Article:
I cordially invite you to witness a little-known market phenomenon play itself out over the next few weeks.
It’s called post-earnings announcement drift (PEAD).
Everyone knows that a stock will experience a price surge when it surprises on earnings.
For example, last week, eyes were on GameStop Corporation (GME) ahead of its earnings announcement.
Instead, GameStop’s earnings announcement showed that comparable-store sales rose 5.8% in the first quarter. (Comparable-store sales is the Holy Grail metric for retailers.)
As it turns out, the company is beginning to figure out how to unlock the lucrative mobile market. As a whole, mobile revenue grew over 100% year over year to $102.2 million.
Analysts were expecting earnings of $0.57 per diluted share.
When the company reported $0.59 per diluted share, the stock jumped over 7%.
Had GameStop beat earnings expectations by a wider margin, the stock would’ve spiked even higher.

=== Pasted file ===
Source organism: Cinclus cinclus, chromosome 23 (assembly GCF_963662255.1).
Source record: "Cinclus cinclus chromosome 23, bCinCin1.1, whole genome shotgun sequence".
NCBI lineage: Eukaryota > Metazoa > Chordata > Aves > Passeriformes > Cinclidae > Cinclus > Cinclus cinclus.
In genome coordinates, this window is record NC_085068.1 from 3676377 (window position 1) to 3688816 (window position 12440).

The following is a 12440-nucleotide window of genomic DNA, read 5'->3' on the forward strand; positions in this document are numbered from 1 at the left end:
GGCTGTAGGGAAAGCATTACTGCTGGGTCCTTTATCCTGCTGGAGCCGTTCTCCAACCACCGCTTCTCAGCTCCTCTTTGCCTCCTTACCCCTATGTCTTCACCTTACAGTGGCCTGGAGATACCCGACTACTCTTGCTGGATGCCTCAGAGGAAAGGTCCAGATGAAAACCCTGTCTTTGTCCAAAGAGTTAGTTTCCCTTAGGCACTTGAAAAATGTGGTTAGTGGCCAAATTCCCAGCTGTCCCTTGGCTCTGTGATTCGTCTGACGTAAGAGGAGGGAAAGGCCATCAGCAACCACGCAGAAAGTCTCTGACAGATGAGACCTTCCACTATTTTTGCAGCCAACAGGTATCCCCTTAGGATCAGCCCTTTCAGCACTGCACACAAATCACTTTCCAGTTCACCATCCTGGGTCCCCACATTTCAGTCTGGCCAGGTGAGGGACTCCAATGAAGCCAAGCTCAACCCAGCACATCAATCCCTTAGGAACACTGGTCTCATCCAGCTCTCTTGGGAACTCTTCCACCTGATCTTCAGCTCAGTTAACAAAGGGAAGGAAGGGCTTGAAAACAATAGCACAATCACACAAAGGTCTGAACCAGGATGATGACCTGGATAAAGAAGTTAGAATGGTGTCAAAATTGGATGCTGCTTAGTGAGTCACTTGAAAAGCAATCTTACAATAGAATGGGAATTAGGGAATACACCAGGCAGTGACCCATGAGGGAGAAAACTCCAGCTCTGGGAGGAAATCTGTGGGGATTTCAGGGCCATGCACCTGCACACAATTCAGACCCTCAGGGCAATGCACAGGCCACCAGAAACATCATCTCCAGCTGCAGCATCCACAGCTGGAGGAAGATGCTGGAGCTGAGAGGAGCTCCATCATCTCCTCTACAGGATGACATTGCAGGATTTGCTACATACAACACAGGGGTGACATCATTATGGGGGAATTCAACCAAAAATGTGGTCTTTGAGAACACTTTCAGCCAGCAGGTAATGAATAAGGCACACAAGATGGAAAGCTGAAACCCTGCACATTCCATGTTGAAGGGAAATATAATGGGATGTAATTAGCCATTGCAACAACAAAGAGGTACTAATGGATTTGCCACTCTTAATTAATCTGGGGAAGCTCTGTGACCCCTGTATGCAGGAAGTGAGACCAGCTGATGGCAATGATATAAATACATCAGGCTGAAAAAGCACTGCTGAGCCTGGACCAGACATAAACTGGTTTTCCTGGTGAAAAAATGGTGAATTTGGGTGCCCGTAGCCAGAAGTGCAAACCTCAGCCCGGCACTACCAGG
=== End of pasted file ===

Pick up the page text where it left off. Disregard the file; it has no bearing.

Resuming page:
This is not an unusual event, whatsoever.
However, as a former trader myself, I can tell you that it’s extremely challenging to predict the outcome of earnings reports.
It’s like betting red or black on a roulette wheel.
Losses suffered as a result of negative earnings surprises typically get offset by the gains made on the predictable outcomes.
Armed with knowledge of the PEAD phenomenon, however, why even bother gambling on earnings reports?
What most investors don’t realize is that stocks continue to drift in the direction of the earnings surprise.
Of course, the biggest moves come within a week of the earnings announcement. But the price will ultimately drift for another 30, 60 and 90 days thereafter.
In GameStop’s case, the stock has traded down to its pre-surprise levels, which represents a perfect PEAD-inspired entry point.
At the very least, I urge you to concentrate your buying on only companies increasing earnings.
If you look at the 146-year history of the stock market, the one irrefutable fact is that share prices will always follow earnings.
Onward and Upward,
Founder, Wall Street Daily
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